The environment is also crucial. Picking a place to conduct your interview is very important. Not only is lighting and surroundings important, but so is what’s going on in the room. You don’t want to begin filming and have a noisy furnace click on in the middle of an emotional testimonial or a dog incessantly barking in the background when trying to ask an important question. Sometimes though, people are more comfortable being interviewed while doing something familiar like gardening or working on their car. I have had success talking to people when they are doing something that puts them at ease- although drinking is not advised as people can get extremely emotional and/or hostile while intoxicated and your creative judgment can be severely swayed.
Another approach is to use a neutral background such as a plainly colored wall or a large black cloth, although if you have a lot of different people to interview the same, boring background can become super dull, super fast. I don’t have the capability to but some film makers choose to film in front of a green screen and then super impose a background as they see fit. Artificial backgrounds can be tricky but when appropriate can be really interesting. Some filmmakers choose to film interviews with no camera movements at all, instead opting for a well timed zoom in or out. This can be great for editing, but also difficult as a completed interview with edited zoom ins and outs can look choppy and awkward. I’ve also learned to include extra room at the bottom of the frame when you want to include subtitles. It’s quite upsetting to discover after the fact that to include a typed introduction or location means that half of my subjects face will be covered by text.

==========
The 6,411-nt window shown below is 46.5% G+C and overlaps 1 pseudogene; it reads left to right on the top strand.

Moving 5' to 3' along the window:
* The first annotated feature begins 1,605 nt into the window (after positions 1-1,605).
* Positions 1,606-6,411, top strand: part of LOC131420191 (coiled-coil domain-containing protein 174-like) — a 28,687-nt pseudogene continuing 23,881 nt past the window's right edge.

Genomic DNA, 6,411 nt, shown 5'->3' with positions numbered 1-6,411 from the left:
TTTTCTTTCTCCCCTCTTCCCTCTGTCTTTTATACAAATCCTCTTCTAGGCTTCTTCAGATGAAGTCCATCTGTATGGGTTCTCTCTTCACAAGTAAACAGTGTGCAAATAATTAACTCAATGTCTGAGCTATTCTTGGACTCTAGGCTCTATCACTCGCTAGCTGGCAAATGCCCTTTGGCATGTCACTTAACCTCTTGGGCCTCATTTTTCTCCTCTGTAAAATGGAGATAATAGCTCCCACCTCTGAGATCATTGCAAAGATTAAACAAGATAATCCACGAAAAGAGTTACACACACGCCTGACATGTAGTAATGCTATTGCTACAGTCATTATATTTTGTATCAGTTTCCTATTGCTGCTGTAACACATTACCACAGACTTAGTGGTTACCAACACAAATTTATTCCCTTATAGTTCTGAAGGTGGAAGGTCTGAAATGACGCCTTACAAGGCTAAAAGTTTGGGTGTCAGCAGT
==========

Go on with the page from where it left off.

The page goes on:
When you make a documentary film about real people doing real things and just living their life- without direction is not only challenging but a true art form. It takes great effort and care and extreme attention to detail. Being not sure of what will happen or when or if it will be captured adequately on film can be exciting and nerve racking too. It can take weeks, months, or even years to complete a project because sometimes you have to shoot so much footage, never knowing what will actually make it to the film and what will end up in your trash bin. When what you’re shooting is the research itself, putting a story together that flows smoothly can be tricky. It helps to focus on the individual story lines and often times it’s within the shooting that you discover the story’s natural arc. Some more blatant stories have an obvious arc and have a clear beginning, climax, and end- a film about a beauty pageant for example would have an easier creative timeline. Editing can take even longer, (a topic to be discussed in another article) but the payoff can be huge, especially if you are able to weave together a coherent and emotive story that is complex but relatable.
Ultimately, there are many different ideas and approaches to filming documentaries and I by no means, am attempting to suggest myself to an expert in any of them. I am learning as I go and enjoy the opportunity to share the things I’ve learned with anyone who can appreciate the art form. Making films is a powerful, imaginative, challenging, and immensely rewarding experience that is all-inclusive and absolute. It can reach the entire world and can change lives in amazingly profound ways. Keep watching and learning and don’t give up on a good documentary!